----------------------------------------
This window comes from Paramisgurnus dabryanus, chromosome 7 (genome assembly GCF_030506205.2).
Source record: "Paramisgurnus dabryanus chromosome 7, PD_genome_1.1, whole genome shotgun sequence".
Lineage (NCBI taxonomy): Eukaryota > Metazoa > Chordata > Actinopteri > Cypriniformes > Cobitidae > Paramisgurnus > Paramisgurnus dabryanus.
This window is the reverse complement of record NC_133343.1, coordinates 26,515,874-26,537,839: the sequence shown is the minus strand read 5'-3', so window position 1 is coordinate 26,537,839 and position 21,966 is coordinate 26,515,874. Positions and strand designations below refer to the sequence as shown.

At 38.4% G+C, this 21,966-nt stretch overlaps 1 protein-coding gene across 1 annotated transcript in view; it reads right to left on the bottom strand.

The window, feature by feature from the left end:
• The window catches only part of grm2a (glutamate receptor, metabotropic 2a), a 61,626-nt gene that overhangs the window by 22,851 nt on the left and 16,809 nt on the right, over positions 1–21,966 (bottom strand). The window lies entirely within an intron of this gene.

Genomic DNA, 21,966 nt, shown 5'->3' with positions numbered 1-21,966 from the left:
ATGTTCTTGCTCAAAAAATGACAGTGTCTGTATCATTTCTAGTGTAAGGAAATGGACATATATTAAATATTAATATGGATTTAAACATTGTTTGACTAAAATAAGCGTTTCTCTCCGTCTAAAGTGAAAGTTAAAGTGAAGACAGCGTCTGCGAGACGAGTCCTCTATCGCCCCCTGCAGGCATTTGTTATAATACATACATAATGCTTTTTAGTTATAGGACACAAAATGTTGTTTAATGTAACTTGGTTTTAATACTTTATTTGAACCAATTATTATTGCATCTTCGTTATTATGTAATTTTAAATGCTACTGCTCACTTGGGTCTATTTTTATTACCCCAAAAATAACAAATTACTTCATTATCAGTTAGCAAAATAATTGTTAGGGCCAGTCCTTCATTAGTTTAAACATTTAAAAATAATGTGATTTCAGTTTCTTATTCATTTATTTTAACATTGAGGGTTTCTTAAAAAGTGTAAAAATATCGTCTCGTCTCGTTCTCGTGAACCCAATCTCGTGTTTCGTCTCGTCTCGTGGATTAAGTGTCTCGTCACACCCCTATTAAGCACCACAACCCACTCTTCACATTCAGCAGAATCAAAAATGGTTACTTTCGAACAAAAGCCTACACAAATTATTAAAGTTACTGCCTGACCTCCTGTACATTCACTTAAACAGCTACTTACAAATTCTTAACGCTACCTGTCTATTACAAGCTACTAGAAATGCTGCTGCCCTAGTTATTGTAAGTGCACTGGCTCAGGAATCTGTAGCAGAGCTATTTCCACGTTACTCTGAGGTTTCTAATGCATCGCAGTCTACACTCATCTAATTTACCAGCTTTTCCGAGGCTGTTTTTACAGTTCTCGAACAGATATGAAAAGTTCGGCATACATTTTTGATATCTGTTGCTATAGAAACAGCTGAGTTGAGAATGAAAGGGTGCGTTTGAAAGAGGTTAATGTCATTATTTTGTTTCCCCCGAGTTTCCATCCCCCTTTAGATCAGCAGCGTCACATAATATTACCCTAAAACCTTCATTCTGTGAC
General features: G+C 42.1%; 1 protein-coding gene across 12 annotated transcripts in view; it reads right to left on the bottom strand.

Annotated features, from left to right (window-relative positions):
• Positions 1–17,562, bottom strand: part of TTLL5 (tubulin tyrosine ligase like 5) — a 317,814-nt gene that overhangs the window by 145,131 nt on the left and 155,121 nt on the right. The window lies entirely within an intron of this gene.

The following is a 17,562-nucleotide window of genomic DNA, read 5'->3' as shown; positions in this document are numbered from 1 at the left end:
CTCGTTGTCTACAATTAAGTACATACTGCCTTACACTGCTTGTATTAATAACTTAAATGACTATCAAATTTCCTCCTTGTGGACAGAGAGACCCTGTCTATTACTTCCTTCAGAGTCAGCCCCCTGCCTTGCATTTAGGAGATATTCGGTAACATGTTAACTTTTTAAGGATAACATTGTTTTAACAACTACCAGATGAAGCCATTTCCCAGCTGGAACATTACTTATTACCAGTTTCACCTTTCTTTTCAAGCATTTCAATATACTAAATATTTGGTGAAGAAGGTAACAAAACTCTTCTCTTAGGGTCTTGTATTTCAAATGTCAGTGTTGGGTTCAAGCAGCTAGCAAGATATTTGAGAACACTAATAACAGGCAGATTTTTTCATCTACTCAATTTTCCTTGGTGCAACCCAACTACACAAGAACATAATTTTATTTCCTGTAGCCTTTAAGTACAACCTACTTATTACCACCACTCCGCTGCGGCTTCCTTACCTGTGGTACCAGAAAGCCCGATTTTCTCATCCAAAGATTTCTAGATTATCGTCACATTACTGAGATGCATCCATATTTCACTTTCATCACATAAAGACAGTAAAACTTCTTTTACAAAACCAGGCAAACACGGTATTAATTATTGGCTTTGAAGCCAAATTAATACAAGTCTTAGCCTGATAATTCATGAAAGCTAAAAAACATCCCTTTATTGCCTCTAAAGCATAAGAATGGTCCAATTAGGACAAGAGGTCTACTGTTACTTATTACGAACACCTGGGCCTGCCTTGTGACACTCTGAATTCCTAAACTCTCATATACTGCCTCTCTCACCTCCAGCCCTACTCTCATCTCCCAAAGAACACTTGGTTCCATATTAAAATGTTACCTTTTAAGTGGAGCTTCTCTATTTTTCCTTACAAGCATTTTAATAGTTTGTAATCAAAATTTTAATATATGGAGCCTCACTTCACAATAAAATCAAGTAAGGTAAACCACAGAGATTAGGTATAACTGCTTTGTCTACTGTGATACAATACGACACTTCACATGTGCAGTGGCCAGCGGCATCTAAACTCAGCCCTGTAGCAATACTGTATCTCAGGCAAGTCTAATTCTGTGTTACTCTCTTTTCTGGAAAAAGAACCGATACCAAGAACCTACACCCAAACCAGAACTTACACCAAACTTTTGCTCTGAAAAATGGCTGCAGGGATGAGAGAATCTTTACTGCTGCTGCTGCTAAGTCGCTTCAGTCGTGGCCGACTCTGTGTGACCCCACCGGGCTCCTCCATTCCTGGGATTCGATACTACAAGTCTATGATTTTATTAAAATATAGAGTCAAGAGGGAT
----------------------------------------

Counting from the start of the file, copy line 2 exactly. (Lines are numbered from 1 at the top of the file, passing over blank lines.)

Source record: "Paramisgurnus dabryanus chromosome 7, PD_genome_1.1, whole genome shotgun sequence".